More of a graphic novella than a graphic novel, Foodboy is the kind of book that can and should be absorbed in one sitting. It follows protagonist Gary on a journey - a short, purposeful walk of recollection for the sake of an old friend. The start and the end of the journey are dealt with at the relevant sections of the story, but what lies between is a swirling vortex of time and memory, as Gary recalls a friendship that starts normally but changes dramatically as we read.
Set in deepest Wales, with its valleys, reservoirs and woods, there's a dark foreboding feel to Swain's charcoal art. There's also a cinematic sweep to her images, the plot calling for minimum dialogue and plenty of eerie angles. Her characters are more simplistic though, with all-too necessary hairstyle changes to help differentiate between characters, all of whom seem to have round, small-featured and somewhat scrunched up faces.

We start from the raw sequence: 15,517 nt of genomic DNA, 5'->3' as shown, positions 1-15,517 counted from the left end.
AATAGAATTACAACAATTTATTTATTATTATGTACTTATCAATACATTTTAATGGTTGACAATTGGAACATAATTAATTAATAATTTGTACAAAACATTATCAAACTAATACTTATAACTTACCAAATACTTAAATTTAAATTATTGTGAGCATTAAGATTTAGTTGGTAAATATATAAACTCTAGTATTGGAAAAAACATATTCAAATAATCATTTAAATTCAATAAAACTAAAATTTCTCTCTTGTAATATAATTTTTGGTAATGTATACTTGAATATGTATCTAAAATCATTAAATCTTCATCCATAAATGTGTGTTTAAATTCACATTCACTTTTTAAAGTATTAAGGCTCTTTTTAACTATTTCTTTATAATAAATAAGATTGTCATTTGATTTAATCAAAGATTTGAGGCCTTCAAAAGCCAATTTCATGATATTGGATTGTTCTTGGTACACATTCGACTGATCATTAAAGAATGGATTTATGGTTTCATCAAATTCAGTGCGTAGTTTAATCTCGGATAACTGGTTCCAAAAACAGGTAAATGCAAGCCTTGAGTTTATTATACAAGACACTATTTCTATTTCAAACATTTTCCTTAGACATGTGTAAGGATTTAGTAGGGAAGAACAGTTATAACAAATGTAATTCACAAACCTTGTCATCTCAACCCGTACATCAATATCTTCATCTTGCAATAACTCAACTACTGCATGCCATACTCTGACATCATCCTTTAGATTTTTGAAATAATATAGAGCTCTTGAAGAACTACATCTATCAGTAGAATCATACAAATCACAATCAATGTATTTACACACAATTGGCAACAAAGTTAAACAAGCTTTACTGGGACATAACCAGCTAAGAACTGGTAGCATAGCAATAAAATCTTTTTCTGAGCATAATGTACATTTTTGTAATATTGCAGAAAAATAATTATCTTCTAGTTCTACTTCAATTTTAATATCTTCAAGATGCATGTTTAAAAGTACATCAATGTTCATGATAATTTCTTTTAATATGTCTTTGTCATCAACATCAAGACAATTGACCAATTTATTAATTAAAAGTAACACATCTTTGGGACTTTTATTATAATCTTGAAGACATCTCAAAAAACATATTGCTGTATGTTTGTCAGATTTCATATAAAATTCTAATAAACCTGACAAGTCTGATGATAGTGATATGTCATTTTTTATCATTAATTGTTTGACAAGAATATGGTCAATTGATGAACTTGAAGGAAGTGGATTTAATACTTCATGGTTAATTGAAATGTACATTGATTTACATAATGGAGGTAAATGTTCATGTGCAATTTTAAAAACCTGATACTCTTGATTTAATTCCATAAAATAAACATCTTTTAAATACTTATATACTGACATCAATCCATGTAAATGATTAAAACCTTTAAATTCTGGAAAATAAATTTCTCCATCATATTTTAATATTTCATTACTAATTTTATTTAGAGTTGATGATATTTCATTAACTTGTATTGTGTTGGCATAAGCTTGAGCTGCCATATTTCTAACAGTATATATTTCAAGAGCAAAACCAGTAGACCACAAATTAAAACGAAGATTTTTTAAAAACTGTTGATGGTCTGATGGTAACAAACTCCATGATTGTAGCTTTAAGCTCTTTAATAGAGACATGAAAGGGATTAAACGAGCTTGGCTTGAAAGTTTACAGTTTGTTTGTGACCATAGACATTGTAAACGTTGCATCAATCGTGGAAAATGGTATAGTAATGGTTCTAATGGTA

Although short, the book is unhurried and worth spending time with. It's an interesting but complex read that will appeal to those who like dark, human, literate short stories, told in a compelling and visual way.
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